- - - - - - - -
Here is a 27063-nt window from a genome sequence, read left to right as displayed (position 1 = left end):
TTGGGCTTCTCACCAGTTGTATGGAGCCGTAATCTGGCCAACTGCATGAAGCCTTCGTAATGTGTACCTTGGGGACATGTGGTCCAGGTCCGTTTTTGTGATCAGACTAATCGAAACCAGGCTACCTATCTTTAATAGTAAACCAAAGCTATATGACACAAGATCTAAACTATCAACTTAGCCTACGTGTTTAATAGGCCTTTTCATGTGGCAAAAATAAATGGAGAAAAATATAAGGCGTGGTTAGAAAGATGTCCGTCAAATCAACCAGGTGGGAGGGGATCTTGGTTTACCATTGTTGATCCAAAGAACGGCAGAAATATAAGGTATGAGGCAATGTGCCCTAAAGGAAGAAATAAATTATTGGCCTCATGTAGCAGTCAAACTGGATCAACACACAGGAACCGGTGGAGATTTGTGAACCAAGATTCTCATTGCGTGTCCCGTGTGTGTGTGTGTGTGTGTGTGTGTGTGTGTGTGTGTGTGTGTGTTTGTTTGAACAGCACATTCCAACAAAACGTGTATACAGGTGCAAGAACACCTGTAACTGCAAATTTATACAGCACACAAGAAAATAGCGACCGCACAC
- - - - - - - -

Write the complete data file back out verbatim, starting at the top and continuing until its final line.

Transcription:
Here is a 27063-nt window from a genome sequence, read left to right as displayed (position 1 = left end):
TTGGGCTTCTCACCAGTTGTATGGAGCCGTAATCTGGCCAACTGCATGAAGCCTTCGTAATGTGTACCTTGGGGACATGTGGTCCAGGTCCGTTTTTGTGATCAGACTAATCGAAACCAGGCTACCTATCTTTAATAGTAAACCAAAGCTATATGACACAAGATCTAAACTATCAACTTAGCCTACGTGTTTAATAGGCCTTTTCATGTGGCAAAAATAAATGGAGAAAAATATAAGGCGTGGTTAGAAAGATGTCCGTCAAATCAACCAGGTGGGAGGGGATCTTGGTTTACCATTGTTGATCCAAAGAACGGCAGAAATATAAGGTATGAGGCAATGTGCCCTAAAGGAAGAAATAAATTATTGGCCTCATGTAGCAGTCAAACTGGATCAACACACAGGAACCGGTGGAGATTTGTGAACCAAGATTCTCATTGCGTGTCCCGTGTGTGTGTGTGTGTGTGTGTGTGTGTGTGTGTGTGTGTGTGTGTTTGTTTGAACAGCACATTCCAACAAAACGTGTATACAGGTGCAAGAACACCTGTAACTGCAAATTTATACAGCACACAAGAAAATAGCGACCGCACAC